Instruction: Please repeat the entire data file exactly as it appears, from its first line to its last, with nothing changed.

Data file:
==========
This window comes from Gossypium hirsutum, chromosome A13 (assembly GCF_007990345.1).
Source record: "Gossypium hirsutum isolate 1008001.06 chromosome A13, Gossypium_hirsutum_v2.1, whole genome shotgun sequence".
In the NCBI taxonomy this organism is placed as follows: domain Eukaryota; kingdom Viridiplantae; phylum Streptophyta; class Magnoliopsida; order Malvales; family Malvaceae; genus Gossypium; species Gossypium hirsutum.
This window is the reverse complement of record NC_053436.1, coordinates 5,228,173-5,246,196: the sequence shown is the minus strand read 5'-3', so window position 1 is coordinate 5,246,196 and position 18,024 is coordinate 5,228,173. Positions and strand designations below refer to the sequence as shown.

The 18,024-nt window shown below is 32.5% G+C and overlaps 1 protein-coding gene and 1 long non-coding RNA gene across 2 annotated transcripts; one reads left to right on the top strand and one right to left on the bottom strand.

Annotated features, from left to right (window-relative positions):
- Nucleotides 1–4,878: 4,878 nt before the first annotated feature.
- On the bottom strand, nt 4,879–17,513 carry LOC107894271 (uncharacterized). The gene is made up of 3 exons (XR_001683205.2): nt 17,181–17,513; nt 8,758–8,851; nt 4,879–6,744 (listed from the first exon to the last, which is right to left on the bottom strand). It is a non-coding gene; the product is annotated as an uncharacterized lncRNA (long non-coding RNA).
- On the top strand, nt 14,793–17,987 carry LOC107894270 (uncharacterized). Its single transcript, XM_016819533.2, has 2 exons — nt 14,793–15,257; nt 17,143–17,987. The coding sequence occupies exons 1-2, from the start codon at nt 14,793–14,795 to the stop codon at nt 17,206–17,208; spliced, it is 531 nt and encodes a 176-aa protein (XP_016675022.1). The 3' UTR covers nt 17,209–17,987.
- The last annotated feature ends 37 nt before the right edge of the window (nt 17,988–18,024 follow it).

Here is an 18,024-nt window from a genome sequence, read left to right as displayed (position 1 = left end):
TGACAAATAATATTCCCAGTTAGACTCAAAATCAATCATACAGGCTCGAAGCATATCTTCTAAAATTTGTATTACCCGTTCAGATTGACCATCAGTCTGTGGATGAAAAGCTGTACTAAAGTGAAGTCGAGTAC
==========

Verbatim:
This window comes from Gossypium hirsutum, chromosome A13 (assembly GCF_007990345.1).
Source record: "Gossypium hirsutum isolate 1008001.06 chromosome A13, Gossypium_hirsutum_v2.1, whole genome shotgun sequence".
In the NCBI taxonomy this organism is placed as follows: domain Eukaryota; kingdom Viridiplantae; phylum Streptophyta; class Magnoliopsida; order Malvales; family Malvaceae; genus Gossypium; species Gossypium hirsutum.
This window is the reverse complement of record NC_053436.1, coordinates 5,228,173-5,246,196: the sequence shown is the minus strand read 5'-3', so window position 1 is coordinate 5,246,196 and position 18,024 is coordinate 5,228,173. Positions and strand designations below refer to the sequence as shown.

The 18,024-nt window shown below is 32.5% G+C and overlaps 1 protein-coding gene and 1 long non-coding RNA gene across 2 annotated transcripts; one reads left to right on the top strand and one right to left on the bottom strand.

Annotated features, from left to right (window-relative positions):
- Nucleotides 1–4,878: 4,878 nt before the first annotated feature.
- On the bottom strand, nt 4,879–17,513 carry LOC107894271 (uncharacterized). The gene is made up of 3 exons (XR_001683205.2): nt 17,181–17,513; nt 8,758–8,851; nt 4,879–6,744 (listed from the first exon to the last, which is right to left on the bottom strand). It is a non-coding gene; the product is annotated as an uncharacterized lncRNA (long non-coding RNA).
- On the top strand, nt 14,793–17,987 carry LOC107894270 (uncharacterized). Its single transcript, XM_016819533.2, has 2 exons — nt 14,793–15,257; nt 17,143–17,987. The coding sequence occupies exons 1-2, from the start codon at nt 14,793–14,795 to the stop codon at nt 17,206–17,208; spliced, it is 531 nt and encodes a 176-aa protein (XP_016675022.1). The 3' UTR covers nt 17,209–17,987.
- The last annotated feature ends 37 nt before the right edge of the window (nt 17,988–18,024 follow it).

Here is an 18,024-nt window from a genome sequence, read left to right as displayed (position 1 = left end):
TGACAAATAATATTCCCAGTTAGACTCAAAATCAATCATACAGGCTCGAAGCATATCTTCTAAAATTTGTATTACCCGTTCAGATTGACCATCAGTCTGTGGATGAAAAGCTGTACTAAAGTGAAGTCGAGTAC